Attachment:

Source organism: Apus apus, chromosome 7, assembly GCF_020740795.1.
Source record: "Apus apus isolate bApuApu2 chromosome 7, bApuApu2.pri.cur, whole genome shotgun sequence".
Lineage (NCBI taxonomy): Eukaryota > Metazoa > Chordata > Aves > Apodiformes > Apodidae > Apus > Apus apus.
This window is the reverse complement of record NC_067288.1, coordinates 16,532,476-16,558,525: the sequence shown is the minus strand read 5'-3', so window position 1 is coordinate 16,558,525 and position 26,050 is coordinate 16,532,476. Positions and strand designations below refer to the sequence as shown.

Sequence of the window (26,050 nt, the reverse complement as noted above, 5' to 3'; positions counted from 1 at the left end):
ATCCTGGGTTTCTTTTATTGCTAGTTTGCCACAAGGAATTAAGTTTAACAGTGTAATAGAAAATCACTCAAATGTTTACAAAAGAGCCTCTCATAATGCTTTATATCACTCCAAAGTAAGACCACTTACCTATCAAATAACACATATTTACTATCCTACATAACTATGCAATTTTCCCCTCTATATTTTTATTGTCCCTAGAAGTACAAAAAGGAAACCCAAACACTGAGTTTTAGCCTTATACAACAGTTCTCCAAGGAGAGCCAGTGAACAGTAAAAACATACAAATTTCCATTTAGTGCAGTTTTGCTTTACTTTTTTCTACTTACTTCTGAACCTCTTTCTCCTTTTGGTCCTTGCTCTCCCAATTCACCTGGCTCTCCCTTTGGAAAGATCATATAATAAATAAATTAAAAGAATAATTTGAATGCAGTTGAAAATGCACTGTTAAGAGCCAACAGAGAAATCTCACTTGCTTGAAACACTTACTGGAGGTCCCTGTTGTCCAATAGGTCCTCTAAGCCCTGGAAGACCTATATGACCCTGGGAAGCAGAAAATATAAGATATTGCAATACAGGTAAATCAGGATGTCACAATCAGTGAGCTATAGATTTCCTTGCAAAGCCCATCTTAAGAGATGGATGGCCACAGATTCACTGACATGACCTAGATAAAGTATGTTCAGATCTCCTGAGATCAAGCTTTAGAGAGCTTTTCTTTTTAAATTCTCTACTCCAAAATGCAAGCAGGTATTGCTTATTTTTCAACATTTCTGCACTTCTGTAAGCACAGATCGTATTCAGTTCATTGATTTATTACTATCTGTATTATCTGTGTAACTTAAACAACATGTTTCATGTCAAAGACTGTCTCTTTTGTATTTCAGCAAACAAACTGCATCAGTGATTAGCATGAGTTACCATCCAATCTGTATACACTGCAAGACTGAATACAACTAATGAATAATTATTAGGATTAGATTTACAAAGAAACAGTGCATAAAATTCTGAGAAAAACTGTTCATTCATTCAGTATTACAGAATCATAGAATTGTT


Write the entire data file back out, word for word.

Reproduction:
Source organism: Apus apus, chromosome 7, assembly GCF_020740795.1.
Source record: "Apus apus isolate bApuApu2 chromosome 7, bApuApu2.pri.cur, whole genome shotgun sequence".
Lineage (NCBI taxonomy): Eukaryota > Metazoa > Chordata > Aves > Apodiformes > Apodidae > Apus > Apus apus.
This window is the reverse complement of record NC_067288.1, coordinates 16,532,476-16,558,525: the sequence shown is the minus strand read 5'-3', so window position 1 is coordinate 16,558,525 and position 26,050 is coordinate 16,532,476. Positions and strand designations below refer to the sequence as shown.

Sequence of the window (26,050 nt, the reverse complement as noted above, 5' to 3'; positions counted from 1 at the left end):
ATCCTGGGTTTCTTTTATTGCTAGTTTGCCACAAGGAATTAAGTTTAACAGTGTAATAGAAAATCACTCAAATGTTTACAAAAGAGCCTCTCATAATGCTTTATATCACTCCAAAGTAAGACCACTTACCTATCAAATAACACATATTTACTATCCTACATAACTATGCAATTTTCCCCTCTATATTTTTATTGTCCCTAGAAGTACAAAAAGGAAACCCAAACACTGAGTTTTAGCCTTATACAACAGTTCTCCAAGGAGAGCCAGTGAACAGTAAAAACATACAAATTTCCATTTAGTGCAGTTTTGCTTTACTTTTTTCTACTTACTTCTGAACCTCTTTCTCCTTTTGGTCCTTGCTCTCCCAATTCACCTGGCTCTCCCTTTGGAAAGATCATATAATAAATAAATTAAAAGAATAATTTGAATGCAGTTGAAAATGCACTGTTAAGAGCCAACAGAGAAATCTCACTTGCTTGAAACACTTACTGGAGGTCCCTGTTGTCCAATAGGTCCTCTAAGCCCTGGAAGACCTATATGACCCTGGGAAGCAGAAAATATAAGATATTGCAATACAGGTAAATCAGGATGTCACAATCAGTGAGCTATAGATTTCCTTGCAAAGCCCATCTTAAGAGATGGATGGCCACAGATTCACTGACATGACCTAGATAAAGTATGTTCAGATCTCCTGAGATCAAGCTTTAGAGAGCTTTTCTTTTTAAATTCTCTACTCCAAAATGCAAGCAGGTATTGCTTATTTTTCAACATTTCTGCACTTCTGTAAGCACAGATCGTATTCAGTTCATTGATTTATTACTATCTGTATTATCTGTGTAACTTAAACAACATGTTTCATGTCAAAGACTGTCTCTTTTGTATTTCAGCAAACAAACTGCATCAGTGATTAGCATGAGTTACCATCCAATCTGTATACACTGCAAGACTGAATACAACTAATGAATAATTATTAGGATTAGATTTACAAAGAAACAGTGCATAAAATTCTGAGAAAAACTGTTCATTCATTCAGTATTACAGAATCATAGAATTGTT